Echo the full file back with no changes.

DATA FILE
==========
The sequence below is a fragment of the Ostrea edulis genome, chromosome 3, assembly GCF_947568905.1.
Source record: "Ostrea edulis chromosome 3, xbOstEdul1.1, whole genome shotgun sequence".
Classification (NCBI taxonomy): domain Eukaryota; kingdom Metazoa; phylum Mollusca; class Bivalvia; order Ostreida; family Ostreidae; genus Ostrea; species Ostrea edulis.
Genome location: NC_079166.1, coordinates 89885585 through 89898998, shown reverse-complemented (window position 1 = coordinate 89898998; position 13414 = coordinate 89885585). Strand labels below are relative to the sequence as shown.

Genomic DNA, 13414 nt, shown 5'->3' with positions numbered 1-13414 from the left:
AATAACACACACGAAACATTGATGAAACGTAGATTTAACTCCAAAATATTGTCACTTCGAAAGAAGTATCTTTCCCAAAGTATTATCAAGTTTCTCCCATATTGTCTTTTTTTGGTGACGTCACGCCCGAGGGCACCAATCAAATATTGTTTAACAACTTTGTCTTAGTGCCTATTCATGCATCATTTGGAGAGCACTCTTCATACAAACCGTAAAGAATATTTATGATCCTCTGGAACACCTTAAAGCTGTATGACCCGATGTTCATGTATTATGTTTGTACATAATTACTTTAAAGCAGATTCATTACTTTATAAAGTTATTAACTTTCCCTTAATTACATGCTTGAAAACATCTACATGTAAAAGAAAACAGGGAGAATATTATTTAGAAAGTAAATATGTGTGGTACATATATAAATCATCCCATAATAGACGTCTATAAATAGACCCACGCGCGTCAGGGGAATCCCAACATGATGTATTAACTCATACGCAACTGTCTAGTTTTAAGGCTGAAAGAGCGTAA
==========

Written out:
The sequence below is a fragment of the Ostrea edulis genome, chromosome 3, assembly GCF_947568905.1.
Source record: "Ostrea edulis chromosome 3, xbOstEdul1.1, whole genome shotgun sequence".
Classification (NCBI taxonomy): domain Eukaryota; kingdom Metazoa; phylum Mollusca; class Bivalvia; order Ostreida; family Ostreidae; genus Ostrea; species Ostrea edulis.
Genome location: NC_079166.1, coordinates 89885585 through 89898998, shown reverse-complemented (window position 1 = coordinate 89898998; position 13414 = coordinate 89885585). Strand labels below are relative to the sequence as shown.

Genomic DNA, 13414 nt, shown 5'->3' with positions numbered 1-13414 from the left:
AATAACACACACGAAACATTGATGAAACGTAGATTTAACTCCAAAATATTGTCACTTCGAAAGAAGTATCTTTCCCAAAGTATTATCAAGTTTCTCCCATATTGTCTTTTTTTGGTGACGTCACGCCCGAGGGCACCAATCAAATATTGTTTAACAACTTTGTCTTAGTGCCTATTCATGCATCATTTGGAGAGCACTCTTCATACAAACCGTAAAGAATATTTATGATCCTCTGGAACACCTTAAAGCTGTATGACCCGATGTTCATGTATTATGTTTGTACATAATTACTTTAAAGCAGATTCATTACTTTATAAAGTTATTAACTTTCCCTTAATTACATGCTTGAAAACATCTACATGTAAAAGAAAACAGGGAGAATATTATTTAGAAAGTAAATATGTGTGGTACATATATAAATCATCCCATAATAGACGTCTATAAATAGACCCACGCGCGTCAGGGGAATCCCAACATGATGTATTAACTCATACGCAACTGTCTAGTTTTAAGGCTGAAAGAGCGTAA